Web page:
Dr. Fisher: Can this “new model” be useful in other places in the world and between other religious communities?


Rabbi Ron: Yes, the model is relevant for all people who are engaged in interreligious dialogue, especially in places of ongoing conflict.


Dr. Fisher: What is the situation in Israel concerning the outbreak of the Coronavirus crisis?

Rabbi Ron: The situation in Israel is relatively under control. To prevent the overcrowding of hospitals and too many deaths, the government has issued strict social distancing and hygiene directives. So far, this is working and the situation is not as bad as many countries in Europe. However, growing criticism is mounting here that not enough testing is being done, which limits the ability of the government to develop a well-planned rational exit strategy. So at the moment, there are efforts to increase the number of tests in Israel.

Dr. Fisher: Are there any specific problems?

Rabbi Ron: Yes. 75% of the illnesses in Jerusalem are coming from "ultra-orthodox" Jewish neighborhoods, and many other such neighborhoods and towns and cities in Israel are been similarly affected. This is because, at the beginning of the crisis, ultra-orthodox rabbis here--as in the USA--ignored the directives of the Health Ministry and the Israel Government. By now, most of these rabbis are on board with observing the policy, but in many cases, it is too late and there are many illnesses and many deaths. This all stems from the anti-modern, anti-science and anti-state attitudes of this sector of the Jewish population here (and elsewhere), similar to the evangelical communities in America who reject science and Big Government.

Dr. Fisher: Is there any positive side to this epidemic?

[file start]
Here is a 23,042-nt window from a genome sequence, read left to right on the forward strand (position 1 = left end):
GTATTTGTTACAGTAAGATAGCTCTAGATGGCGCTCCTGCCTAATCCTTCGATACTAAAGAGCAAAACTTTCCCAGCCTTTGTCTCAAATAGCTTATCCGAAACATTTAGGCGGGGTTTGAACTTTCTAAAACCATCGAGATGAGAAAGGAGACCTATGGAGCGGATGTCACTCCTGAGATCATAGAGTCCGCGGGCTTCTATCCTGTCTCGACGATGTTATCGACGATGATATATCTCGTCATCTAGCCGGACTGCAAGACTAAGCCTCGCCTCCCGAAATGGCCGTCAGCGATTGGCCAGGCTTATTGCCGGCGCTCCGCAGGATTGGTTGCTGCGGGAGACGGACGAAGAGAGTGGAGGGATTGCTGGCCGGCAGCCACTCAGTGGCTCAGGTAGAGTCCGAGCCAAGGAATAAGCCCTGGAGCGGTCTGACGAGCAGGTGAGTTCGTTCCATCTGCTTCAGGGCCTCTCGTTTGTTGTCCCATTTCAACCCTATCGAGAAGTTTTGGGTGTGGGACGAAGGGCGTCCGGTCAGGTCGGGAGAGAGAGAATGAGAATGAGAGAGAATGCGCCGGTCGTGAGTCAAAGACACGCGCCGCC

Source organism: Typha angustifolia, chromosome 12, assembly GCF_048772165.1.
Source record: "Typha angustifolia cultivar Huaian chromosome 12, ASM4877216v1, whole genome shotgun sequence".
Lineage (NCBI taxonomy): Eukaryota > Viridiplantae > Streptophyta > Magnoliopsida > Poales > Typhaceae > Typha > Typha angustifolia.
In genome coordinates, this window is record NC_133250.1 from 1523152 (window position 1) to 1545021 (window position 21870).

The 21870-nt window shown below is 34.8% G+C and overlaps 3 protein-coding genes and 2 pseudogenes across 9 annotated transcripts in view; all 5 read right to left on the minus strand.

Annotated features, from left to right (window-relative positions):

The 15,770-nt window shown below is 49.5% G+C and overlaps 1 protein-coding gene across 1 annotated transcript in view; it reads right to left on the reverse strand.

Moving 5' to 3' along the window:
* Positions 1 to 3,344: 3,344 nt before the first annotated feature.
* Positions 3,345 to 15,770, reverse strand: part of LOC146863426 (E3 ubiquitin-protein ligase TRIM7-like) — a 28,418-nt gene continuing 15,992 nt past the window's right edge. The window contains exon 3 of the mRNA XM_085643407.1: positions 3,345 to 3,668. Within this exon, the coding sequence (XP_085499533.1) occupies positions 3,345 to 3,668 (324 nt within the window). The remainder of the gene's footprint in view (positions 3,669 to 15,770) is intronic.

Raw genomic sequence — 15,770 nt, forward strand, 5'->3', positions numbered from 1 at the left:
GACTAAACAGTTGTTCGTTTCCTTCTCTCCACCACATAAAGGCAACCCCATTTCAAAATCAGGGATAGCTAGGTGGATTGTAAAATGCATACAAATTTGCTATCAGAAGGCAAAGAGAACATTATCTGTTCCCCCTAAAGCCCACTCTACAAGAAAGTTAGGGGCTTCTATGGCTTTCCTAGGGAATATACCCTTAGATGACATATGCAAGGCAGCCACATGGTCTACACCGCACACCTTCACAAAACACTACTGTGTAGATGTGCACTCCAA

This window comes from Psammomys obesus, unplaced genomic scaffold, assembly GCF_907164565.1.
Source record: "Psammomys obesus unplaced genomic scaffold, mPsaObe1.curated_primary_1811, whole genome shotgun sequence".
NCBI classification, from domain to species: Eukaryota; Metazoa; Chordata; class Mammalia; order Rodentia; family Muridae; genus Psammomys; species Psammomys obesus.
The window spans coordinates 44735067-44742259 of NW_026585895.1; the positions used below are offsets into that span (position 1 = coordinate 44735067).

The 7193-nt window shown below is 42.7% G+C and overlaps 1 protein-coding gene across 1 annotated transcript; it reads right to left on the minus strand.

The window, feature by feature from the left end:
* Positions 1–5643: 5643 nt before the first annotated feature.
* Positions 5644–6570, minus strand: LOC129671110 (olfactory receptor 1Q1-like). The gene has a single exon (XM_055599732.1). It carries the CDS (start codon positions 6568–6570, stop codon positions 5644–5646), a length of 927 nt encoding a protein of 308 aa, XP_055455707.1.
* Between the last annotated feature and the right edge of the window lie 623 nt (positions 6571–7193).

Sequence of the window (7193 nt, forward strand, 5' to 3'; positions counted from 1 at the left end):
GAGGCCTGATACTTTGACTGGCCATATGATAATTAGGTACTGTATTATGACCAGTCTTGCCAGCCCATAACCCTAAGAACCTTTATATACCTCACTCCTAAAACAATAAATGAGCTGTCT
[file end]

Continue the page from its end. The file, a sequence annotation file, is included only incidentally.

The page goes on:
Rabbi Ron: Yes. There is much cooperation between Israelis and Palestinians on matters of health during this crisis. There is no war or violence, and there is even talk of a prisoner exchange between Israel and Gaza. Also, there is much less conspicuous consumption as well as much less air pollution. Also, I believe that there is more recognition that life is precious and more humility among human beings here, who recognize the fragility of life. Furthermore, there are many positive stories of NGO's and people helping out in the crisis, in a wide variety of ways, which tells us that the human spirit of caring and compassion is still alive and well here, among Jews and Arabs alike.


Dr. Fisher:  Please comments on Israel’s proposed annexation of the West Bank.

Rabbi Ron: As I wrote in my last blog post (https://blogs.timesofisrael.com/the-folly-of-annexation-now/), the annexation of all or parts of the West Bank in a unilateral move by the government of Israel, in cooperation with the American administration led by President Trump, is an anti-peace move.

It is not a good idea. It will set back the peace process and make the two-state solution--a state of Palestine, side by side with a state of Israel, more difficult.


Dr. Fisher: What are your hopes and fears for the future?


Rabbi Ron: My main hope for the future is that there will somehow be a peace agreement between Israel and the Palestinian people. Intractable conflicts ended in other places like Northern Ireland and South Africa, and I hope and pray that this conflict will come to an end one day too. Then we can get on with the long-range vital work of learning to live together in peaceful coexistence.